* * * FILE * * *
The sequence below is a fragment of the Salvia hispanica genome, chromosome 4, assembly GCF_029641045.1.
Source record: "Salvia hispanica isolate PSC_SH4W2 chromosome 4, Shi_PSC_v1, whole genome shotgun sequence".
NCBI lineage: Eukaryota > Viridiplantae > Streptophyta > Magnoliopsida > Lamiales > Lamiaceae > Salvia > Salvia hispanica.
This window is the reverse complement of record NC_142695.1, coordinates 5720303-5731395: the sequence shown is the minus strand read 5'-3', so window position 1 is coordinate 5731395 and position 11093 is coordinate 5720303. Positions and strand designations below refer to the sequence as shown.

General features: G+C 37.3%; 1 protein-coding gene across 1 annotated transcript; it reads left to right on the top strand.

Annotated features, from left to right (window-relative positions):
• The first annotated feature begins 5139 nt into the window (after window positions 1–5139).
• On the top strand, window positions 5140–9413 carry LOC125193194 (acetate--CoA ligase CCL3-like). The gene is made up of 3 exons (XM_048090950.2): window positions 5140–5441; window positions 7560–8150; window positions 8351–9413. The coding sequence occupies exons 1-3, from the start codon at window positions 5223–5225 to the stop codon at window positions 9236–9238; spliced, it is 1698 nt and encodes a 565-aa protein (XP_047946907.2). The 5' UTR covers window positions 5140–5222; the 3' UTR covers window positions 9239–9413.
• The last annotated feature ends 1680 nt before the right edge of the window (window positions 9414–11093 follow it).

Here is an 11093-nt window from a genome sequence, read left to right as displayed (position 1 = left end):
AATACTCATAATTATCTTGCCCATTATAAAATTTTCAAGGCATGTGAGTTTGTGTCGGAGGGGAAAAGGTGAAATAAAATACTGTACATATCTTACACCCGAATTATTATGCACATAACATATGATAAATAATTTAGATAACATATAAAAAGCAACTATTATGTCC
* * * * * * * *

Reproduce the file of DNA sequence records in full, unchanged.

The sequence below is a fragment of the Salvia hispanica genome, chromosome 4, assembly GCF_029641045.1.
Source record: "Salvia hispanica isolate PSC_SH4W2 chromosome 4, Shi_PSC_v1, whole genome shotgun sequence".
NCBI lineage: Eukaryota > Viridiplantae > Streptophyta > Magnoliopsida > Lamiales > Lamiaceae > Salvia > Salvia hispanica.
This window is the reverse complement of record NC_142695.1, coordinates 5720303-5731395: the sequence shown is the minus strand read 5'-3', so window position 1 is coordinate 5731395 and position 11093 is coordinate 5720303. Positions and strand designations below refer to the sequence as shown.

General features: G+C 37.3%; 1 protein-coding gene across 1 annotated transcript; it reads left to right on the top strand.

Annotated features, from left to right (window-relative positions):
• The first annotated feature begins 5139 nt into the window (after window positions 1–5139).
• On the top strand, window positions 5140–9413 carry LOC125193194 (acetate--CoA ligase CCL3-like). The gene is made up of 3 exons (XM_048090950.2): window positions 5140–5441; window positions 7560–8150; window positions 8351–9413. The coding sequence occupies exons 1-3, from the start codon at window positions 5223–5225 to the stop codon at window positions 9236–9238; spliced, it is 1698 nt and encodes a 565-aa protein (XP_047946907.2). The 5' UTR covers window positions 5140–5222; the 3' UTR covers window positions 9239–9413.
• The last annotated feature ends 1680 nt before the right edge of the window (window positions 9414–11093 follow it).

Here is an 11093-nt window from a genome sequence, read left to right as displayed (position 1 = left end):
AATACTCATAATTATCTTGCCCATTATAAAATTTTCAAGGCATGTGAGTTTGTGTCGGAGGGGAAAAGGTGAAATAAAATACTGTACATATCTTACACCCGAATTATTATGCACATAACATATGATAAATAATTTAGATAACATATAAAAAGCAACTATTATGTCC